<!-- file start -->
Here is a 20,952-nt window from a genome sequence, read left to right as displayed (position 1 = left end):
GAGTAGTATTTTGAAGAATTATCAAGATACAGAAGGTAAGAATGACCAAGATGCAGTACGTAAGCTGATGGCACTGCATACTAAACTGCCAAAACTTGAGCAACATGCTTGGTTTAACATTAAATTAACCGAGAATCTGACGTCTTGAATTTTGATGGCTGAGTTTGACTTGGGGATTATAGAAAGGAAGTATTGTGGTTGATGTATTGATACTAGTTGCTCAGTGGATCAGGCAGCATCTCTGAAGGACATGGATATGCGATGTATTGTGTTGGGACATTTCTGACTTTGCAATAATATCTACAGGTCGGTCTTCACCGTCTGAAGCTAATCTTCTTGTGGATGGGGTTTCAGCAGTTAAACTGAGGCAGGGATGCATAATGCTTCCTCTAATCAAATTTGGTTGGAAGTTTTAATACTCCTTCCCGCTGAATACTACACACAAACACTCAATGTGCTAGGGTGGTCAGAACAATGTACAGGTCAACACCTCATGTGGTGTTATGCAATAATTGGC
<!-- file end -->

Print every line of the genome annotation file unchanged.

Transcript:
Here is a 20,952-nt window from a genome sequence, read left to right as displayed (position 1 = left end):
GAGTAGTATTTTGAAGAATTATCAAGATACAGAAGGTAAGAATGACCAAGATGCAGTACGTAAGCTGATGGCACTGCATACTAAACTGCCAAAACTTGAGCAACATGCTTGGTTTAACATTAAATTAACCGAGAATCTGACGTCTTGAATTTTGATGGCTGAGTTTGACTTGGGGATTATAGAAAGGAAGTATTGTGGTTGATGTATTGATACTAGTTGCTCAGTGGATCAGGCAGCATCTCTGAAGGACATGGATATGCGATGTATTGTGTTGGGACATTTCTGACTTTGCAATAATATCTACAGGTCGGTCTTCACCGTCTGAAGCTAATCTTCTTGTGGATGGGGTTTCAGCAGTTAAACTGAGGCAGGGATGCATAATGCTTCCTCTAATCAAATTTGGTTGGAAGTTTTAATACTCCTTCCCGCTGAATACTACACACAAACACTCAATGTGCTAGGGTGGTCAGAACAATGTACAGGTCAACACCTCATGTGGTGTTATGCAATAATTGGC